This paper discusses a successful collaboration between multidisciplinary team members in the subsurface division to deliver infill well candidate by building a comprehensive reservoir model which integrate of all hard data from geological concept, seismic attribute, well and production. Five successful infill wells were drilled in accordance to this campaign, expected potential and volume are generally as expected with some surprises in some interval. The gas potential comes from these infills are very important to fulfil gas deliverability. It is foreseen that additional infill wells are expected and evaluated using the 3D reservoir model.
Fadjarijanto, A. (Carigali-PTTEPI Operating Company) | Rachmadi, A. (Carigali-PTTEPI Operating Company) | Setiawan, A. S. (Carigali-PTTEPI Operating Company) | Praptono, A. (Halliburton) | Suriyo, K. (Carigali-PTTEPI Operating Company) | Simatupang, M. H. (Carigali-PTTEPI Operating Company) | Pakpahan, O. (Carigali-PTTEPI Operating Company) | Costam, Y. R. (Carigali-PTTEPI Operating Company) | Zakaria, Z. U. (Carigali-PTTEPI Operating Company)
Fluid identification is a key component of formation evaluation and becomes one of the important parameters that underlie economic decisions in field development. The combination of high clay content in the thinly laminated shaly-sand reservoir, together with unknown water salinity, increases the complexity in the accurate quantification of hydrocarbon-bearing reservoirs. The inherent clay distribution affects the log data response of high gamma and low resistivity analyses. Those responses can lead to incorrect interpretations unless other log data responses are considered.
The low resolution of a common oil-based resistivity tool often fails to capture structurally complex, thinly laminated sand-shale formations. The low resistivity response results from high resistivity sand layers suppressed by low resistivity shale layers, which can result in misinterpretations of calculating high water saturation. Observations of other conventional well log data can provide early qualitative identification of the low contrast zone. Data from the Thomas-Stieber method, resistivity anisotropy, and high-resolution micro-imaging are available to reconstruct conventional log data to provide an enhanced vertical resolution for final interpretations.
A field study was performed in the North Malay basin. Geologically, the field has three-way dip closure, bounded by a west-dipping fault to the west. The early evaluation of the DS2-B layer was interpreted as shale zones following a high gamma and low resistivity reading. Further observation of the density, neutron, and shear sonic trend do not provide the same shale indication. The decision was made to run a formation tester tool and to investigate any possible hydrocarbon indication. Real-time fluid identification and sampling proved the DS2-B layer to be gas-bearing and indicated that the conventional petrophysics-calculated water saturation was too high. Three petrophysics re-evaluation approaches were performed to define the reservoir challenges, including deterministic, Rv/Rh methods, and high-resolution data approach to obtain a better definition. All available data were used on the methodologies, based on the data required for each method, particularly the use of high-resolution imaging and core data for conventional logs to define the high-resolution of porosity, clay volume, and water saturation. As a result of these analyses, the DS2-B layer was proven to be a pay zone with a lower water saturation, which correlated with the formation sampling and core analysis results. The methodology has a proven capability to identify low contrast zones and can provide better interpretation in the field study through providing more a precise and accurate net-to-gross calculation.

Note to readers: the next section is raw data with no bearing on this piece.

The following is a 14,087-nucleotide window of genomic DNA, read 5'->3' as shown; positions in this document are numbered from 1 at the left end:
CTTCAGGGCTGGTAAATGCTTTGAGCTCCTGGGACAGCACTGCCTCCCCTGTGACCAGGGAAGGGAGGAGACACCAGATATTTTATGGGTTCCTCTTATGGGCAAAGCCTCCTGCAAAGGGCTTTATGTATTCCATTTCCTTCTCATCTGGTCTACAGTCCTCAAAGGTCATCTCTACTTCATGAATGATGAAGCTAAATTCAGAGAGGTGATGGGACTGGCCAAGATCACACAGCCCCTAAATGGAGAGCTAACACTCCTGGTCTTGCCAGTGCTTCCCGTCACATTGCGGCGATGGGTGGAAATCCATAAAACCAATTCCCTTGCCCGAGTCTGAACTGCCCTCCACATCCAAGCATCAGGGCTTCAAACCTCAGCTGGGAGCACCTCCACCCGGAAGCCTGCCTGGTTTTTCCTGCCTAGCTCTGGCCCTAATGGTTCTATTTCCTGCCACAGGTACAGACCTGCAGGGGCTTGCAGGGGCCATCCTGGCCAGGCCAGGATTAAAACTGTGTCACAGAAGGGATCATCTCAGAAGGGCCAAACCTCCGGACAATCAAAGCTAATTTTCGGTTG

The correlation and calibration of the conventional well log data to high vertical resolution image log, core data, and fluid sampling have provided a means of better visualizing and understanding the features of thinly bedded reservoirs in the field study. All methods were performed to calculate the final fluid saturation in highly laminated reservoirs. The new interpretation has proved a significant contribution to the NM field economic value.
Ali, M. F. (Malaysia-Thailand Joint Authority) | Hernandez, J. (Schlumberger) | Brink, G. (Schlumberger) | Koronful, N. (Schlumberger) | Xue, F. (Schlumberger) | Jiang, L. (Schlumberger) | Bencomo, J. (Schlumberger) | Ishak, A. Z. (PETRONAS) | Skulsangjuntr, J. (Malaysia-Thailand Joint Authority)
The study area of this paper is located in the mature North Malay Basin, within the offshore Malaysia-Thailand Joint Development Area (MTJDA). Exploration activities have been conducted since 1971 and several gas fields have been developed, mostly at relatively shallow stratigraphic levels of Late Miocene sequences. The study area covers 7250 km2, which includes exploration and production areas covered by approximately 300 wells, 6400 km2 of 3D surveys and 10664 km of 2D seismic line. The multi-disciplinary team was tasked to establish the overall hydrocarbon potential of the area, including potential new play-openers and covering the area outside of existing PSC acreages.
The workflow initially focused on post drill analysis of the existing wells whereby new complete petrophysical analyses for 74 exploration and appraisal wells were incorporated. Geological and geophysical interpretation focused on delineation of regional structural setting and development of a seismic sequence stratigraphic framework. This comprised of interpretation of key selected surfaces at wells and on seismic in the Oligocene and Miocene succession of the North Malay Basin. Upon completion of the tectono-stratigraphic interpretation, litho- and chrono-stratigraphy, sedimentology and sequence stratigraphy, analyses of seismic attributes and gross depositional environments (GDE), velocity model construction, depth conversion, isopach maps, regional overpressure trends; hydrocarbon play analyses could then proceed as supported by comprehensive petroleum system modelling and a regional CO2 study. Source rock hydrocarbon generation and migration timing are favourable throughout the Oligocene to Pliocene at all prospect levels. At lead and prospect scales, work on seismic inversion, AVO analyses and pore pressure modelling were undertaken preceding prospect volumetrics, risking and ranking. Primary target play types are predominantly comprised of stacked, stratigraphic structural combination traps of tidedominated estuarine reservoirs, deposited within a high frequency 4th-order sequence.